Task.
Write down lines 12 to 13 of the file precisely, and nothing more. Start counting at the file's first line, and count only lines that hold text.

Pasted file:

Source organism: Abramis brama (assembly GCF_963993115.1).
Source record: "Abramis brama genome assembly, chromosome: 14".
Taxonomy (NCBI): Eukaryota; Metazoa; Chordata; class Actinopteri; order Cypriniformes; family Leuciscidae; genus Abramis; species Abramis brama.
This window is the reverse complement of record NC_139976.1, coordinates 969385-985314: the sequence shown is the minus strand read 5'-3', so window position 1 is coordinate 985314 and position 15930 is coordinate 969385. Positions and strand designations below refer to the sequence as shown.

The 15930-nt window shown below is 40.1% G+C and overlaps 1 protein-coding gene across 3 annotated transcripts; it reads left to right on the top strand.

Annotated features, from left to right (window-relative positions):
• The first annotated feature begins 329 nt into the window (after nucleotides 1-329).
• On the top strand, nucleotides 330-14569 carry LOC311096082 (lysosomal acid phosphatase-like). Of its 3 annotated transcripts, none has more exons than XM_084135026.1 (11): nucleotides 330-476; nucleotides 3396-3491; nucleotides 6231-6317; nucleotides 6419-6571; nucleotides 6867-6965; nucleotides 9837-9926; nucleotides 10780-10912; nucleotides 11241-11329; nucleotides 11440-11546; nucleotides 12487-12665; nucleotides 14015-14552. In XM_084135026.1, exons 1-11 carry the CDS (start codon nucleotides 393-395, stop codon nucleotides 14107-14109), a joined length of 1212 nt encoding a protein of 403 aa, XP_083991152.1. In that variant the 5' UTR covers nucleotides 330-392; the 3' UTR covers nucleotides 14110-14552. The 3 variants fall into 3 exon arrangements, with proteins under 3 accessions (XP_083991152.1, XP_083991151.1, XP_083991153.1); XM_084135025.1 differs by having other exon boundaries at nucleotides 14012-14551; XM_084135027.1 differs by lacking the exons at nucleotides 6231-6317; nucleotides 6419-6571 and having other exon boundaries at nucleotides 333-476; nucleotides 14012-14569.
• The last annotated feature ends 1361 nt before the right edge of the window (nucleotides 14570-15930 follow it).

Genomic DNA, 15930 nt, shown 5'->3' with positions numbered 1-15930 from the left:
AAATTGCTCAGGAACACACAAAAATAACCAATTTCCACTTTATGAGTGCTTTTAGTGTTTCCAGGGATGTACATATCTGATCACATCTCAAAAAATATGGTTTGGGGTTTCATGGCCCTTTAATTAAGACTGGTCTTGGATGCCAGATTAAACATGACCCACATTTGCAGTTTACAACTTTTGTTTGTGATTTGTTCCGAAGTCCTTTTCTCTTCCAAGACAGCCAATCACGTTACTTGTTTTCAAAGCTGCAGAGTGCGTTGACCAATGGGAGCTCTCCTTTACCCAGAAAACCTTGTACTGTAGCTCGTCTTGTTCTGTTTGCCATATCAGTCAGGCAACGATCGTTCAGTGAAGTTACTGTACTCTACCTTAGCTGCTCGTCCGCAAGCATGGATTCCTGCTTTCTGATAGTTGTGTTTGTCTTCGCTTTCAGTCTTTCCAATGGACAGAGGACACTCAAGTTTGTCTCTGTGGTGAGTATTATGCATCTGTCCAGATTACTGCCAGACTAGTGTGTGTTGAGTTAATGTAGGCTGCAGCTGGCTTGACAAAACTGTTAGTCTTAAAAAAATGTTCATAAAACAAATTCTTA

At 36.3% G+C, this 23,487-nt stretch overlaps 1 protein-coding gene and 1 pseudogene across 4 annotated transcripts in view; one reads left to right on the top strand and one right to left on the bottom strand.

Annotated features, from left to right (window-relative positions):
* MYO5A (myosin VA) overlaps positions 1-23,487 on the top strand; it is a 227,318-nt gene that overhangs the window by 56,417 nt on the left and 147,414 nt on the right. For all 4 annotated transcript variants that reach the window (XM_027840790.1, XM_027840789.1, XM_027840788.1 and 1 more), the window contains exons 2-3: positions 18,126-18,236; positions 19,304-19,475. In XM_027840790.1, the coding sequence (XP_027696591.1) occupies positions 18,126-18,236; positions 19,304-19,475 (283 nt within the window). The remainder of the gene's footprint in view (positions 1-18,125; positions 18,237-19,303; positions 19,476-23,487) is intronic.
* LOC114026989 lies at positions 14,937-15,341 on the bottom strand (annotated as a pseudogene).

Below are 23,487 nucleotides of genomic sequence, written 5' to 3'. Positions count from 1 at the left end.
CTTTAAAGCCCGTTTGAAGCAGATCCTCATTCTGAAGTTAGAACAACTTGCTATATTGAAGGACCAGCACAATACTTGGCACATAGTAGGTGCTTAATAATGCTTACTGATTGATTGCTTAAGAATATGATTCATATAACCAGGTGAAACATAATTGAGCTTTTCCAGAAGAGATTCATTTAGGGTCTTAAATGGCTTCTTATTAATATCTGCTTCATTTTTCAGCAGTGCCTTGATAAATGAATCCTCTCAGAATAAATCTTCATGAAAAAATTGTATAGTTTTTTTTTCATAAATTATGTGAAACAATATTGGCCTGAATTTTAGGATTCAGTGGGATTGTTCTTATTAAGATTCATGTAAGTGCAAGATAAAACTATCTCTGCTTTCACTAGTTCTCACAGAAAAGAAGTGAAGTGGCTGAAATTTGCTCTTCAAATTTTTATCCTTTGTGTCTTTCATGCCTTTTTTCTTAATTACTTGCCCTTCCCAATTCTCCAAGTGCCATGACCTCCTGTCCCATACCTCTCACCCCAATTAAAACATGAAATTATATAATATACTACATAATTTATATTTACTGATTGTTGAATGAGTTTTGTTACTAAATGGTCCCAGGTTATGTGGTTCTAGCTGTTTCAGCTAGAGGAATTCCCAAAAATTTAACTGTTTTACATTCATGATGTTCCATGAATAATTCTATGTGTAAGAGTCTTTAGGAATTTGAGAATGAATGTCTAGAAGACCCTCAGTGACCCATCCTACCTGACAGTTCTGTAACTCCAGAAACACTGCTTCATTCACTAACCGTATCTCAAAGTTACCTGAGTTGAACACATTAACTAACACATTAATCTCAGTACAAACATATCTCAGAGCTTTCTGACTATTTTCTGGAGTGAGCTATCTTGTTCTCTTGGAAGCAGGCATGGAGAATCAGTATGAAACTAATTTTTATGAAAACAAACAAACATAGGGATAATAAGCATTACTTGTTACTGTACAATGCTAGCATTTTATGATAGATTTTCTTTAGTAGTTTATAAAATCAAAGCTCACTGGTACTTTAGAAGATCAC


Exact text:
At 36.3% G+C, this 23,487-nt stretch overlaps 1 protein-coding gene and 1 pseudogene across 4 annotated transcripts in view; one reads left to right on the top strand and one right to left on the bottom strand.

Annotated features, from left to right (window-relative positions):